Jump to navigation

Nigeria

Osinbajo pushes green debt forgiveness plan

The Vice-President calls for a fourfold hike in green energy investment but warns economic pressures are boosting fossil fuel use

With Western countries accused of unfairness for compelling Africa to curtail fossil fuel use when they are only responsible for a tiny proportion of greenhouse gases, Nigerian Vice-President Yemi Osinbajo proposed at a summit last week that creditor nations forgive international debts if the money saved is spent on green energy projects instead.

Speaking at the Centre for Global Development in Washington D.C., Osinbajo highlighted the need for energy investment in Africa, saying the continent needs a fourfold increase in spending to get the more sustainable energy bases needed to limit global warming. He warned use of high-polluting and deforesting fuels will increase if energy access issues are not tackled soon. Osinbajo said many countries face urgent 'escalating debt situations' following the pandemic and Russia's invasion of Ukraine.

The war in Ukraine has also meant richer countries' seeming hypocrisy over energy use has been under scrutiny in recent months. Since February, Western nations have made increased moves for fossil fuels around Africa while continuing to demand that poorer nations reduce their carbon emissions. In April, Italy sought to buy more gas from Angola and Congo-Brazzavile, while Germany has been shopping for fuel in Senegal (Dispatches 9/8/22, Fight over Africa’s fossil fuels intensifies).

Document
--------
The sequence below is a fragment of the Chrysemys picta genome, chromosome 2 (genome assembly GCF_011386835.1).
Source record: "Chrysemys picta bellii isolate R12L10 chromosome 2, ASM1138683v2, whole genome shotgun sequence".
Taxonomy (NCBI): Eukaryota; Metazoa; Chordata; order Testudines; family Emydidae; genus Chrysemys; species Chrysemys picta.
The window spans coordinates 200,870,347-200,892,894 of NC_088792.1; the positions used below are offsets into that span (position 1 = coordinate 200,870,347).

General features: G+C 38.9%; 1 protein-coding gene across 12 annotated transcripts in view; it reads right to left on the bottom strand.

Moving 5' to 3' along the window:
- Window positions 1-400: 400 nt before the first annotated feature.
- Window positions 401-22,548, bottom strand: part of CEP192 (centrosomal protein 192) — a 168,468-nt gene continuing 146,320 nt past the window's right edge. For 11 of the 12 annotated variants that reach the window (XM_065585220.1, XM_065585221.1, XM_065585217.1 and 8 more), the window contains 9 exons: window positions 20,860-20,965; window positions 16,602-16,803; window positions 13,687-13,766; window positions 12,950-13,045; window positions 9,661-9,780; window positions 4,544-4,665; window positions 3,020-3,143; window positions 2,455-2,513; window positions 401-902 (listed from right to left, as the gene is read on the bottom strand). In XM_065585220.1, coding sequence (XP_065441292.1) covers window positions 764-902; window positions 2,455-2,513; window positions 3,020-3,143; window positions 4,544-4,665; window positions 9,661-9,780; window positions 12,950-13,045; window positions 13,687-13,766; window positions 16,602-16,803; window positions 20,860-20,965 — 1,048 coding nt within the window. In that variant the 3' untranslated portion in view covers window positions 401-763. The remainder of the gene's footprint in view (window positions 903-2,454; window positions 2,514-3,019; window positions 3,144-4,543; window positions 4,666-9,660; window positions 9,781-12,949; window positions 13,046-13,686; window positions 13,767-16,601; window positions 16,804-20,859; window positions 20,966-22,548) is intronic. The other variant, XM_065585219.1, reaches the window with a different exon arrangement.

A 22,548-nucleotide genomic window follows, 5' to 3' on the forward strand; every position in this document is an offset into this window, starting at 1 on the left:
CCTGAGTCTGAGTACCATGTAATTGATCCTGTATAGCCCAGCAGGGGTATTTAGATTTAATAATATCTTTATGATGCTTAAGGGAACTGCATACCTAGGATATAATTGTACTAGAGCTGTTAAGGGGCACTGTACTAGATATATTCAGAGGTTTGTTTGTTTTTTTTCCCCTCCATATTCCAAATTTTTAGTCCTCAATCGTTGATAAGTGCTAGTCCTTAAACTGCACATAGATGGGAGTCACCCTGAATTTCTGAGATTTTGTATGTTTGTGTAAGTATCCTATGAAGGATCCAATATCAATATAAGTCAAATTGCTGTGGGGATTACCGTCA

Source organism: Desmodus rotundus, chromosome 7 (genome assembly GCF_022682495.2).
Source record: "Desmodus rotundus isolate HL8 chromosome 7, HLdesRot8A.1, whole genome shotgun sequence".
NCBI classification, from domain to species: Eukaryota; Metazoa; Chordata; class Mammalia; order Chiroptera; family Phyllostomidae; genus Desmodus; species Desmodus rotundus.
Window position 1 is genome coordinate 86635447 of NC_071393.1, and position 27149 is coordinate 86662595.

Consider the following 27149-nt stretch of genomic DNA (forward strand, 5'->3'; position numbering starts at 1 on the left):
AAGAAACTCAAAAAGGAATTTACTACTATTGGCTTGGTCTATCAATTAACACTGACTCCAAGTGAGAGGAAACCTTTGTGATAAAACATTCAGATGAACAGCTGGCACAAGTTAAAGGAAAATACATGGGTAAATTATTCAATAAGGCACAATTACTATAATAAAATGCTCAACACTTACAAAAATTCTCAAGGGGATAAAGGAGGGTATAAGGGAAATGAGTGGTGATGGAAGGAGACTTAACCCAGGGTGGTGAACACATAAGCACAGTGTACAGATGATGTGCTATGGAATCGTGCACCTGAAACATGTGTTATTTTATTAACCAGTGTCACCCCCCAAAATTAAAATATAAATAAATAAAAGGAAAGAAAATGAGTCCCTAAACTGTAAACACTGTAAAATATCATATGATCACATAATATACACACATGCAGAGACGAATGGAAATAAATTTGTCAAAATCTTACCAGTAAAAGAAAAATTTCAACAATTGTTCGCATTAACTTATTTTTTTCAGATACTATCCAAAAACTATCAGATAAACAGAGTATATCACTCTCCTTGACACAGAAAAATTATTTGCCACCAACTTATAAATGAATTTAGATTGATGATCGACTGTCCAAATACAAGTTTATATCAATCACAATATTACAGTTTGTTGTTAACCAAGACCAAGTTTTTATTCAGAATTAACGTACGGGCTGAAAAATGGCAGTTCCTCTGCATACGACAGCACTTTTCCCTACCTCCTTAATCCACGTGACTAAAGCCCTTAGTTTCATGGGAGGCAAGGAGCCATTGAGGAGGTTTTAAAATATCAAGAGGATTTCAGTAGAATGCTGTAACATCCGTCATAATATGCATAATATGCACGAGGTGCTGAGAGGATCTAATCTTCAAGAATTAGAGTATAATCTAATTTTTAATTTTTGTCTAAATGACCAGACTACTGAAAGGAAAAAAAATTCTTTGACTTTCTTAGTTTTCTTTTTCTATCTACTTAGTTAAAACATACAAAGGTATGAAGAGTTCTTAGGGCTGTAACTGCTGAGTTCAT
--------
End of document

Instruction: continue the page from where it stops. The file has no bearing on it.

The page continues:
Rich countries say they do not want to invest in fossil fuel projects in Africa due to their emissions. But they have been accused of having different rules for their own emissions, while also not helping African nations to become greener. In June, Nigerian President Muhammadu Buhari accused the EU of 'hypocrisy' and 'inconsistency and contradiction' for not investing in a gas pipeline to Morocco while continuing to spend money on some gas projects for their own benefit. EU lawmakers in July voted to classify gas and nuclear energy projects as green investments.



Related Articles

Home made, world class

Igbo entrepreneurs make lots of money and might make more but for the Feds

The Igbo people of south-east Nigeria took a terrible battering in the civil war of the 1960s, and the region's businesses were almost all destroyed. The recent achievements of eas...


Big oil and small print

The differences seem to be narrowing between the presidency and the critical stakeholders: indigenous and international oil companies, the Nigerian National Petroleum Corporation (...


Anambra kicks off the race

The governorship election in Anambra State on 16 November will kick off the race for the national polls in 2015, even if the formal opening may be six months away. Most importantly...


ENI in the cross-hairs

Italian prosecutors want British help in investigating ENI for possible bribery of Nigerian officials

Italian public prosecutors have asked Britain to freeze an account holding US$85 million in their preliminary investigation into whether top officials in the ENI oil company conspi...